July 30, 2016 - 8:00 pm
Nevadans should brace for reduced services, higher taxes or both — the necessary consequence of the Public Employee Retirement System of Nevada (PERS) having badly missed its investment target last year, as the Review-Journal recently reported.
Every year, PERS debt grows by 8 percent. Consequently, if investment returns don’t at least match that rate, taxpayers must make up the difference.
Last year’s 2.3 percent return means PERS has now missed its target over the past five, 10, 15, 20 and 25 years — suggesting that another taxpayer-rate hike is on its way. Remarkably, this shortfall has occurred even though markets have nearly tripled from their 2009 lows, and currently sit at or near all-time highs.
Nevada’s soaring pension costs — ranked third-highest in the nation at 9.8 percent of own-source revenue, according to 2013 data from the Public Plans Database — aren’t just due to overly optimistic investment assumptions, however. Another factor is the extraordinarily generous nature of the benefits.
Take the case of former Metro Lt. Dan Coe, who worked double-duty to obtain a law degree and enter private practice as an attorney while simultaneously working full-time as a police officer. Then, one month shy of his 38th birthday, Coe retired from the force and immediately began receiving a $110,804 pension, which will total $13,216,000 in combined lifetime payouts, using PERS inflation and life-expectancy assumptions.
Coe, now an assistant federal public defender, is not the only Nevada retiree collecting both a six-figure pension and a full-time salary.
Former Clark County and Las Vegas fire chiefs Bertral Washington and John Myers retired in their 40s and immediately began drawing PERS pensions, despite working full-time for governments elsewhere. Last year, for example, Washington collected $105,695 from PERS, while clearing $308,452 in pay and benefits as the new fire chief in Pasadena, Calif.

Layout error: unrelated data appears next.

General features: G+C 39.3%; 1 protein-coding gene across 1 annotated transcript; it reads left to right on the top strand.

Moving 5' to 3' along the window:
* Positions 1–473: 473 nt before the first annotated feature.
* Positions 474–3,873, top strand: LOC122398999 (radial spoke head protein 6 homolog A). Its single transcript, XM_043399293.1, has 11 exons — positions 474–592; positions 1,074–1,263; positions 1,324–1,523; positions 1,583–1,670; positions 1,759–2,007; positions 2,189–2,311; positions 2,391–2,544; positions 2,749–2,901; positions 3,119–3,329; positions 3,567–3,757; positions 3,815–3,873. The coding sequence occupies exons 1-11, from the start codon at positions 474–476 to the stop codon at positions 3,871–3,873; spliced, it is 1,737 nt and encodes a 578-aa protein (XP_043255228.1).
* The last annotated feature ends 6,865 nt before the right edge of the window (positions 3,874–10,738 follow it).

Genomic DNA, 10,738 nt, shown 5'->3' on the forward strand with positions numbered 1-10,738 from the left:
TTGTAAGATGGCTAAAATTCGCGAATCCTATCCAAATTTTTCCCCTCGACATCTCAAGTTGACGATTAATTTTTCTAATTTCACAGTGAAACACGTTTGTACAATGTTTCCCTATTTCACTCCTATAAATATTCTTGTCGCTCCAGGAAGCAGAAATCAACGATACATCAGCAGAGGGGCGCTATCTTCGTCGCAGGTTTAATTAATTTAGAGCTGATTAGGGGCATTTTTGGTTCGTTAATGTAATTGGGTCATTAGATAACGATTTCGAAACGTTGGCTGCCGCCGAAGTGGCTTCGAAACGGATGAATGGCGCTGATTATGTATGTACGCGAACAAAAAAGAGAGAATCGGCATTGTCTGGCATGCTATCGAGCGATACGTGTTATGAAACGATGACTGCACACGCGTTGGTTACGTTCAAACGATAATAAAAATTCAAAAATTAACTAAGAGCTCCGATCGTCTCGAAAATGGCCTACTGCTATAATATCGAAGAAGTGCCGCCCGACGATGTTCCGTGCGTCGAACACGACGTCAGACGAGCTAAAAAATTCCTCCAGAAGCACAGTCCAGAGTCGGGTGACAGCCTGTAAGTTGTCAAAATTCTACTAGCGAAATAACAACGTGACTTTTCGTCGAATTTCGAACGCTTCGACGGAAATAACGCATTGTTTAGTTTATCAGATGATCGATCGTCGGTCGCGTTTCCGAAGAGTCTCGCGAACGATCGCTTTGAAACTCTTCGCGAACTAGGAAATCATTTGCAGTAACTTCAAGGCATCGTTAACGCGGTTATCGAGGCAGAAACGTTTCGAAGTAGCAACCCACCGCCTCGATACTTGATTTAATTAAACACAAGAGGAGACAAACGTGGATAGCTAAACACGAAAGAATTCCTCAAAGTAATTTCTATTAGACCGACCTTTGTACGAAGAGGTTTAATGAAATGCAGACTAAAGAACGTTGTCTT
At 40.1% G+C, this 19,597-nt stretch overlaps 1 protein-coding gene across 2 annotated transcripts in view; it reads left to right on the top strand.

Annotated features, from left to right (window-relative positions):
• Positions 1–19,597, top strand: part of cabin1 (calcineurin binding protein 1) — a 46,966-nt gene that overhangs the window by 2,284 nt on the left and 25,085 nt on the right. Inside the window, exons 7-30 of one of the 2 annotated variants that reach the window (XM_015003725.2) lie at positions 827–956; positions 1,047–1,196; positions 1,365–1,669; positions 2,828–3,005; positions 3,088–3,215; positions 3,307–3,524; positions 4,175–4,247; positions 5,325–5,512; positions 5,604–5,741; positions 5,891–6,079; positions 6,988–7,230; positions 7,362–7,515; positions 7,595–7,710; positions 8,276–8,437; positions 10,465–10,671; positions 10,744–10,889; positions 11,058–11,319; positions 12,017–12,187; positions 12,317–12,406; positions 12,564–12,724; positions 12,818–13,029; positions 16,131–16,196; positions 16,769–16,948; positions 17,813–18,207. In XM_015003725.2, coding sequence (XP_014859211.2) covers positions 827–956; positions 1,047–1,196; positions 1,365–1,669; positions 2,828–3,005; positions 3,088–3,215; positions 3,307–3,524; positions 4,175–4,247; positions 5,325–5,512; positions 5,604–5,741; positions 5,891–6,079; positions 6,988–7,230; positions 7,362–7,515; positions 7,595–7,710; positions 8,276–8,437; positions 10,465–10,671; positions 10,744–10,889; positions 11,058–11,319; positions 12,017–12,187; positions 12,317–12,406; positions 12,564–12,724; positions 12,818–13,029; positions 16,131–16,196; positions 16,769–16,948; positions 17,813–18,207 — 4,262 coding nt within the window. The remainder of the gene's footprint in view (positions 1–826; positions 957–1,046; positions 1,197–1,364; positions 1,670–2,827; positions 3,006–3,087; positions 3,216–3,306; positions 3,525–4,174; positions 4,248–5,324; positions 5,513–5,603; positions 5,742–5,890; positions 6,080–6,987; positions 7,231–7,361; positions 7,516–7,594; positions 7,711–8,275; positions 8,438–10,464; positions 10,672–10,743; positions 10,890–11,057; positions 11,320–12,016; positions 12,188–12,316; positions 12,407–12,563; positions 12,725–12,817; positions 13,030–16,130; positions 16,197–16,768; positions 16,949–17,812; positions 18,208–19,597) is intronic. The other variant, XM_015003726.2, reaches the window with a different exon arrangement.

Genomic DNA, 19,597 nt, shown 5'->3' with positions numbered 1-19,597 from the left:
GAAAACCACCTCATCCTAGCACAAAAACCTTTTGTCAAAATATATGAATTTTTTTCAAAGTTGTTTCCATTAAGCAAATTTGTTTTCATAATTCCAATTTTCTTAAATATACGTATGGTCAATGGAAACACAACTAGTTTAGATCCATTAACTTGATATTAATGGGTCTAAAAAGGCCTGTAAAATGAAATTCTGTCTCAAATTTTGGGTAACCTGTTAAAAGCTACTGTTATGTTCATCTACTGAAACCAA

To be clear, these employees did nothing wrong. They merely took advantage of the system offered to them, as anyone would.
What these examples reveal, however, is just how far PERS has strayed from its legislative mandate of providing a “reasonable base income” to those unable to work due to old age or disability.
That is a mission virtually all Nevadans would support, of course. But, clearly that’s not what’s happening. In fact, a 2014 study by the American Enterprise Institute found PERS was the richest of any plan in the nation, providing the average full-career state retiree — excluding police and fire officers — a benefit worth more than $1.325 million.
The inherent complexity of public pensions makes them a “shrouded cost of government” according to Harvard economist Edward Glaeser. Historically, Nevada’s public unions capitalized on this opaqueness by relentlessly lobbying the Legislature for ever-richer benefits — a demand legislators routinely caved to.
In the rare event a legislator did push back — like in 2001 when Democrat Douglas Bache expressed concern over the cost of paying out pensions to those in their early 40s — they were met with terrifying resistance. In a later session, Bache reported that he had received threatening phone calls and emails from law enforcement after his initial opposition to the enhancement, which ultimately passed 43-0.
Confounding matters is the law mandating the PERS board to consist entirely of plan members. Thus, when lawmakers turn to PERS for advice, they may not realize that they are hearing from what is functionally just another public union.
Unfortunately, the long-term cost for all these enhancements is about to hit home. If another severe market downturn hits, as many experts fear, PERS will collapse.
Rather than hanging on to a costly, inefficient and prone-to-abuse system, Nevada should switch to a defined contribution system — with Arizona, Utah and the federal government providing examples of successful reform.
Doing so would increase cost stability, efficiency and transparency — while finally providing government employees with a sustainable system they can rely on.
Robert Fellner is the director of Transparency Research at the Nevada Policy Research Institute.